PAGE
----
Posted on mar. 03 janvier 2017

This is the part 2 of the series about my HP 3562A Digital Signal Analyzer, quickly describing the Digital Section of the instrument.

Digital Section

The unit is quite capable, since the main CPU is a 68000 (not exactly of small CPU for the time).

The 8 boards are:

  • A1: Digital source and front-end interface (rev B, ref: 03562-66501)
  • A2: CPU & GPIB controller (rev D, ref: 03562-66502)
  • A3: Memory (rev B, ref: 03562-66538)
  • A4: Local oscillator (rev C, ref: 03562-66504)
  • A5: Digital filter (rev B, ref: 03562-66505)
  • A6: Digital filter controller (rev D, ref: 03562-66506)
  • A7: Floating Point Processor (FPP) (rev B, ref: 03562-66507)
  • A9: FFT (rev B, ref: 03562-66509)

The service manual also describes an A8 board with additional RAM, but my device does not have such a board. It looks to me that my version of the DSA has both extra ROM and RAM on the A3 memory board.

Digital Source


The Service Manual available on the net lacks a few pages in the Digital Source section, so I do not have details on the Timing Control section.

Block diagram of the A1 Digital Source Board

This board is mainly responsible for generating the digital signals that are used as input for the source DAC. It generates all sort of noise figures, bursts, sweeps, and so on.

The Timing Control section looks like:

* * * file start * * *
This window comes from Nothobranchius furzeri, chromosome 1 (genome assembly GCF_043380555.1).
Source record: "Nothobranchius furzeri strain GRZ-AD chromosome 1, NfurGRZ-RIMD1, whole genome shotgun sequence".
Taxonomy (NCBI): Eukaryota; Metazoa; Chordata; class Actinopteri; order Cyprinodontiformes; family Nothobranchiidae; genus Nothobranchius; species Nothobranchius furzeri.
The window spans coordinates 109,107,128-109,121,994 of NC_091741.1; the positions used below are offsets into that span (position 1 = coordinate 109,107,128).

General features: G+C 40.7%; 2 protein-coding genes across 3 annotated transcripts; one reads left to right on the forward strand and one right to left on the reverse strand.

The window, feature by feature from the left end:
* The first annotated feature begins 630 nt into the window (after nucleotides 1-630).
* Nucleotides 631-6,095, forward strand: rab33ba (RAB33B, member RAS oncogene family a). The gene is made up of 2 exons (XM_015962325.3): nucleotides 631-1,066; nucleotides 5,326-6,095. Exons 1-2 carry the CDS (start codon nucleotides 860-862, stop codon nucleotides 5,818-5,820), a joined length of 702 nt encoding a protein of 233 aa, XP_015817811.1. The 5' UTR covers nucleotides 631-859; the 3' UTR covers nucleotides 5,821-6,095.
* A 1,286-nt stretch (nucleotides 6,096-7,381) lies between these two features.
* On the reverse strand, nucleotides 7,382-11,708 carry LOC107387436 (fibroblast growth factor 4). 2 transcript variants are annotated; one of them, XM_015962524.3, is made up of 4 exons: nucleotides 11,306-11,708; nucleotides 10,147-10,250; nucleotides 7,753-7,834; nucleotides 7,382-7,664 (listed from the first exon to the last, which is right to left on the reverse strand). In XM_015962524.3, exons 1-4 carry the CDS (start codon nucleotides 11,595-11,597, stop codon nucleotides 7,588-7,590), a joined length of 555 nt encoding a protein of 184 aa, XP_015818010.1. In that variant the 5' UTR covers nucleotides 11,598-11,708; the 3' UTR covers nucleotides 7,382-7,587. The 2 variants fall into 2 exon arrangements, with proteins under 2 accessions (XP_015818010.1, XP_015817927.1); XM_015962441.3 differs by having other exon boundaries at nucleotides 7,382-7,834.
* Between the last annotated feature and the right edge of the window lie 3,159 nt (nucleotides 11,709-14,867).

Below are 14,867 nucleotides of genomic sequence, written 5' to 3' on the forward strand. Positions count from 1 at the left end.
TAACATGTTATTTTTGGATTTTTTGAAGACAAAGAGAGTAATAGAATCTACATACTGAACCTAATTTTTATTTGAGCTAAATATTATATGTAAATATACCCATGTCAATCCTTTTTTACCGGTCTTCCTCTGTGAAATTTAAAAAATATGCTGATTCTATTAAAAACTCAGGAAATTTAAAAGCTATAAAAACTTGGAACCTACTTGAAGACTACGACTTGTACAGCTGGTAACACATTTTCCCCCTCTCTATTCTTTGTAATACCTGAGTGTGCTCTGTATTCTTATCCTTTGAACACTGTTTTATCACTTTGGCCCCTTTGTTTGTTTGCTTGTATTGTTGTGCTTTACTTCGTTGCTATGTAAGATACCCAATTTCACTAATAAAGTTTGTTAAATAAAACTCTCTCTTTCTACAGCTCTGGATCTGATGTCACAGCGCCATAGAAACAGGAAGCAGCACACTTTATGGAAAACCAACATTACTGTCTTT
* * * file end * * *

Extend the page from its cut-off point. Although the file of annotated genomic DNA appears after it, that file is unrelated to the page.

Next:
A1 Timing Control block diagram

The Phase Resolution is used in external and internal triggered measurements, ensuring that the phase of a triggered measurement is accurate. Since the trigger moment does not always occur on a sample and hold edge, there is a time delay and phase error in the data. This phase resolution circuit counts the time between the samples and a trigger.

A1 Phase Resolution block diagram

The Burst Control circuit controls the burst length and generates the pulse signal to the Local Oscillator (A4). It provides the gating signal that gates the analog source on and off during the burst and chirp modes.

A1 Burst Control block diagram

Other parts of this board are the LO Input Receiver that synchronizes the local oscillator input data to the sample rate, the Multiplier that multiply the LO data by the noise and send it to the analog source, and the Noise Generator that produces binary random sequences that is used for band-limited random noise and burst noise signals.


The processing unit is a MC68000. It aims at telling each assembly which process to execute and monitor the overall functionning and data processing of the instrument.

The main CPU board, with the beautiful MC68000P9 DIP64 package:

It comes with 2 populated M5M256BP static ram chips (32k x 8bits), for the CPU, but seems to be capable of holding 4 more of them. The CPU runs at 8MHz.

There is also some ROM, the main "boot loader" program. Unfortunately, neither of the ROM chips are mounted on sockets but are directly soldered on the PCBs, so I did not took the risk of damaging one of them by desoldering them for dumping their content.

Most of the remaining of the circuit is to manage the global data bus, the system bus, the IRQs and the GPIB bus.

The blue connector is for the GPIB connector.